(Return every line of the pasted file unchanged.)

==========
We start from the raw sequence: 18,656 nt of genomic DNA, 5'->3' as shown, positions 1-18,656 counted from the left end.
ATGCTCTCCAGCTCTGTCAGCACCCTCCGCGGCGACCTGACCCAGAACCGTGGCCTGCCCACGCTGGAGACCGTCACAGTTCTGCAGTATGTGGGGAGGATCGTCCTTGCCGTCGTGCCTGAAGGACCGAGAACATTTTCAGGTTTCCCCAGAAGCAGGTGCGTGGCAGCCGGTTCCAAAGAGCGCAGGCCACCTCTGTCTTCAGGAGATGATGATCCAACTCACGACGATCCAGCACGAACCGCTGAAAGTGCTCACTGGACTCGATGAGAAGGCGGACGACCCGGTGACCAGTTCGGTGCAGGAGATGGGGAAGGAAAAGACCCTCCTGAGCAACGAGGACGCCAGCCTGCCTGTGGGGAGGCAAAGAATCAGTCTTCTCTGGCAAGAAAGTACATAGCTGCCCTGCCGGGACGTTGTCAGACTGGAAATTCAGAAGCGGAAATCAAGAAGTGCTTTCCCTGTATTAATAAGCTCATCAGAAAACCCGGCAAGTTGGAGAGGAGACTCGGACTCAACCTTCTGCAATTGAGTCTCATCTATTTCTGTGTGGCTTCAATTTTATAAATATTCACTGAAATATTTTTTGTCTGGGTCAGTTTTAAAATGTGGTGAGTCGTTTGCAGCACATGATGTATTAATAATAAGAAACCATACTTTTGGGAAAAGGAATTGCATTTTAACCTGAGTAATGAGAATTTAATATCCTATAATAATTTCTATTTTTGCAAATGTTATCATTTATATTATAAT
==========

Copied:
We start from the raw sequence: 18,656 nt of genomic DNA, 5'->3' as shown, positions 1-18,656 counted from the left end.
ATGCTCTCCAGCTCTGTCAGCACCCTCCGCGGCGACCTGACCCAGAACCGTGGCCTGCCCACGCTGGAGACCGTCACAGTTCTGCAGTATGTGGGGAGGATCGTCCTTGCCGTCGTGCCTGAAGGACCGAGAACATTTTCAGGTTTCCCCAGAAGCAGGTGCGTGGCAGCCGGTTCCAAAGAGCGCAGGCCACCTCTGTCTTCAGGAGATGATGATCCAACTCACGACGATCCAGCACGAACCGCTGAAAGTGCTCACTGGACTCGATGAGAAGGCGGACGACCCGGTGACCAGTTCGGTGCAGGAGATGGGGAAGGAAAAGACCCTCCTGAGCAACGAGGACGCCAGCCTGCCTGTGGGGAGGCAAAGAATCAGTCTTCTCTGGCAAGAAAGTACATAGCTGCCCTGCCGGGACGTTGTCAGACTGGAAATTCAGAAGCGGAAATCAAGAAGTGCTTTCCCTGTATTAATAAGCTCATCAGAAAACCCGGCAAGTTGGAGAGGAGACTCGGACTCAACCTTCTGCAATTGAGTCTCATCTATTTCTGTGTGGCTTCAATTTTATAAATATTCACTGAAATATTTTTTGTCTGGGTCAGTTTTAAAATGTGGTGAGTCGTTTGCAGCACATGATGTATTAATAATAAGAAACCATACTTTTGGGAAAAGGAATTGCATTTTAACCTGAGTAATGAGAATTTAATATCCTATAATAATTTCTATTTTTGCAAATGTTATCATTTATATTATAAT